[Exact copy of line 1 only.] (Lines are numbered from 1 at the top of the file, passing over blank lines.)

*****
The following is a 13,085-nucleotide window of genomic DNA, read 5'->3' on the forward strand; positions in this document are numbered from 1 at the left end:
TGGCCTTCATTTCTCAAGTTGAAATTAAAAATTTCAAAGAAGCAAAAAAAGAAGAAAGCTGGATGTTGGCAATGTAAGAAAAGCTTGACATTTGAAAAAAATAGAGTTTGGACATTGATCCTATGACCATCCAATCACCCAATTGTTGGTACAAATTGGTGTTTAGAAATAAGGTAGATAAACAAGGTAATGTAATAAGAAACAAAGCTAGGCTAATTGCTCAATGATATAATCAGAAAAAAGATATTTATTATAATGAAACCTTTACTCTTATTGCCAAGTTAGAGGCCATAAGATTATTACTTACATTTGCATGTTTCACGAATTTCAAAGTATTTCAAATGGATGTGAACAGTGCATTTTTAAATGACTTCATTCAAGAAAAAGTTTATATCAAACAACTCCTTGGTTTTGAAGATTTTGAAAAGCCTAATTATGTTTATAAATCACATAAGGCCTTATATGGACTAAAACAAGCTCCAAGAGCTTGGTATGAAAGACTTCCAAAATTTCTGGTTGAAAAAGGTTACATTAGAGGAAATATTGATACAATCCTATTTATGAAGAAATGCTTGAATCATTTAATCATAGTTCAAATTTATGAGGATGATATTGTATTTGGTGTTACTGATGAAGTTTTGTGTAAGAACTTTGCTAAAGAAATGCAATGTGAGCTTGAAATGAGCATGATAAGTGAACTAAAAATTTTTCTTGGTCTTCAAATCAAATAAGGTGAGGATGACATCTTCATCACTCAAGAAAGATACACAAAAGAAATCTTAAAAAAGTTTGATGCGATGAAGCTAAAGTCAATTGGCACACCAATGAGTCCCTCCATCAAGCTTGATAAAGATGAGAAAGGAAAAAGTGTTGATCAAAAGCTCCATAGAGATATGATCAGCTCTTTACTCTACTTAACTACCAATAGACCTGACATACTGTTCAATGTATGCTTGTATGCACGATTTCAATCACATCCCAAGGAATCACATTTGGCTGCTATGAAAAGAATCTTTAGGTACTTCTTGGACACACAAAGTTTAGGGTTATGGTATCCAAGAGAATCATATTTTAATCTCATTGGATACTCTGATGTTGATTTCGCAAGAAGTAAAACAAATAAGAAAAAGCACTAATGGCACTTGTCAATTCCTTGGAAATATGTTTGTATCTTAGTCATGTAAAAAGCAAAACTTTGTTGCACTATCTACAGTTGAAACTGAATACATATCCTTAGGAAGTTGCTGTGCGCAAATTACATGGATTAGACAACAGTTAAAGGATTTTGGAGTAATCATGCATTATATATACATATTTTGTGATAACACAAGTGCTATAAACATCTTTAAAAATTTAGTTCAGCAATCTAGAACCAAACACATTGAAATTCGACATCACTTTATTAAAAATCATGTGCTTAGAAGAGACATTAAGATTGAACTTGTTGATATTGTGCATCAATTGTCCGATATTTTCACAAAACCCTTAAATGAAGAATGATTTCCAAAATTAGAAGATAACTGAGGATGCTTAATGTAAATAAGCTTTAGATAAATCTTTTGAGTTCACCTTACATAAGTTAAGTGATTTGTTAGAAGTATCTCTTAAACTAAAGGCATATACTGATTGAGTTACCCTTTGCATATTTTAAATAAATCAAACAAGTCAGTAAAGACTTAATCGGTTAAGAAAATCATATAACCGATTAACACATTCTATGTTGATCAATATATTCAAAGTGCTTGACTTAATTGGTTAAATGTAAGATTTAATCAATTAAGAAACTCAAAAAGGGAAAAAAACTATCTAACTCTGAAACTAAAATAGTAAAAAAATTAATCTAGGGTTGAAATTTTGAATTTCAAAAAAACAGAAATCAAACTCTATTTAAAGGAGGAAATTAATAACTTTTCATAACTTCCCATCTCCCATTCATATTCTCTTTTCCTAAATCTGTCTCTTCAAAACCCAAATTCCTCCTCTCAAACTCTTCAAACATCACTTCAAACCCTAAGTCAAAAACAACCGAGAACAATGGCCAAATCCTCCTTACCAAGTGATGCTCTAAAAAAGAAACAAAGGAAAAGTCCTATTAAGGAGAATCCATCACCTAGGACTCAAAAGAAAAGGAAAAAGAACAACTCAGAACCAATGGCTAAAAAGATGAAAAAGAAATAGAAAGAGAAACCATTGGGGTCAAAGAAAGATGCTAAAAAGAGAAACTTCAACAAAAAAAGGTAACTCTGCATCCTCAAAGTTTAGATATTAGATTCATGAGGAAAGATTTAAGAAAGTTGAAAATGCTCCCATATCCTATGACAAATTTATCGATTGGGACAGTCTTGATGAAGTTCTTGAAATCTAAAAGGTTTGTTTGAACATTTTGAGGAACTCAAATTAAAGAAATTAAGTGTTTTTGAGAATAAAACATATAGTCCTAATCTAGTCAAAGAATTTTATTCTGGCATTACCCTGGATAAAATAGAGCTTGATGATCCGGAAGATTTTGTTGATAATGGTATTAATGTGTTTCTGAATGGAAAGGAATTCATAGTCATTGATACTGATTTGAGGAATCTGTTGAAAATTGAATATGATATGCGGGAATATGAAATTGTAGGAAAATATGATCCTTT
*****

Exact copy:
The following is a 13,085-nucleotide window of genomic DNA, read 5'->3' on the forward strand; positions in this document are numbered from 1 at the left end: